PHILADELPHIA — Three dozen union workers gathered outside city hall here on Thursday to rally against the global free-trade deals they believe have harmed Americans like them. Their candidate was Katie McGinty, the Democrats’ nominee for Senate in Pennsylvania. But their spiritual leader was Republican Donald Trump.
“He recognized there’s some problems we need to solve,” said McGinty, who is challenging Sen. Patrick J. Toomey (R), a free-trade advocate. “One, we have to stop bad trade agreements. . . . And two, we have to take the Chinese on when they manipulate their currency and dump goods in our markets.”
Just two days earlier, Trump had delivered a blistering speech at an aluminum recycling plant near Pittsburgh in which he called U.S. trade policies a “politician-made disaster” that has betrayed the working class. McGinty, surrounded by electricians, pipe fitters and steelworkers, declared that while Trump usually spouts “nonsense,” he had, in this case, “recognized a couple of truths.”
Of the many ways Trump, the GOP’s presumptive presidential nominee, has scrambled the 2016 campaign, it is his position on trade that has presented one of the most unexpected challenges for his rival, Hillary Clinton, the likely Democratic nominee. In an election season animated by economic anxiety, Trump, a New York business mogul, bucked Republican orthodoxy and powerful business interests such as the U.S. Chamber of Commerce in an appeal to blue-collar Republicans that helped propel him t o victory in the GOP primaries.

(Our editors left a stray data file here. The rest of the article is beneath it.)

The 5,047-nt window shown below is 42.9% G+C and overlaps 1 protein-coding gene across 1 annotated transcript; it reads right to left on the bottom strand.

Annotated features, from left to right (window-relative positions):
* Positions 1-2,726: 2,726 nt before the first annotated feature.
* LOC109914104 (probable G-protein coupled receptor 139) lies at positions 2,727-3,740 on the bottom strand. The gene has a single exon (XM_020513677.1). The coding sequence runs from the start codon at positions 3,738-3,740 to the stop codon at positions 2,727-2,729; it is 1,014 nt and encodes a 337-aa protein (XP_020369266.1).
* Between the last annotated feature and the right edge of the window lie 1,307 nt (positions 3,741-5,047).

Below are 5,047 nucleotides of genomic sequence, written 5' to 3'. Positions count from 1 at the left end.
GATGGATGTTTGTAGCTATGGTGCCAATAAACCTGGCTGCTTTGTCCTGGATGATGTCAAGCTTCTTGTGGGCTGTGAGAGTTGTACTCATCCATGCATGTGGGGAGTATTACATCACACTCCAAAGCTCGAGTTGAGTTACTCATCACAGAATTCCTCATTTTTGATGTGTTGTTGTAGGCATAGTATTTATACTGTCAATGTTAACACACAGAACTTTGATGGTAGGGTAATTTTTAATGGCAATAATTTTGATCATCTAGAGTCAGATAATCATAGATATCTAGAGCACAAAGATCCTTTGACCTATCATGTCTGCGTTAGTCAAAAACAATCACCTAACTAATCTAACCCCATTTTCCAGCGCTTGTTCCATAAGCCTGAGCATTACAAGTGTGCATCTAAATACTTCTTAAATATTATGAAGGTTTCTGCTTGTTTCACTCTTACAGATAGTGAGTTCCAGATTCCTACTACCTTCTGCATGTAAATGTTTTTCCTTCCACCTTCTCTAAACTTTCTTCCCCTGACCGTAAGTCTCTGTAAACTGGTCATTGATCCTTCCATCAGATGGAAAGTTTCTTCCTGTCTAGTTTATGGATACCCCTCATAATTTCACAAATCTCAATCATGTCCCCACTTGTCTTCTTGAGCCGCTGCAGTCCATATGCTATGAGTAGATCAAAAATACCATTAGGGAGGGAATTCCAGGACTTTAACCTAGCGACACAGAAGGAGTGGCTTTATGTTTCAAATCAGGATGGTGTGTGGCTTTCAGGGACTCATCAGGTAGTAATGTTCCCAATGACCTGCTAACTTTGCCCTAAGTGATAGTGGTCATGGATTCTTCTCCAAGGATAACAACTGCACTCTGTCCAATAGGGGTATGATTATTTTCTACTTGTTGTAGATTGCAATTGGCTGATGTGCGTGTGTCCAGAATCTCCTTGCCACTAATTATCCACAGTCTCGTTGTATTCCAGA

Clinton, who scrambled to move left on trade during her tough primary fight against Sen. Bernie Sanders of Vermont, now finds herself again facing attacks on the issue — this time from Trump. He used his Pittsburgh-area speech to disparage her association with a pair of major trade agreements — one negotiated by President Bill Clinton’s administration and the other by President Obama’s while she served as secretary of state.
For Hillary Clinton, the risk is not necessarily losing support directly to Trump but rather not inspiring enough enthusiasm among rank-and-file union workers, whose turnout and ground-level organizing have traditionally been crucial for Democrats.
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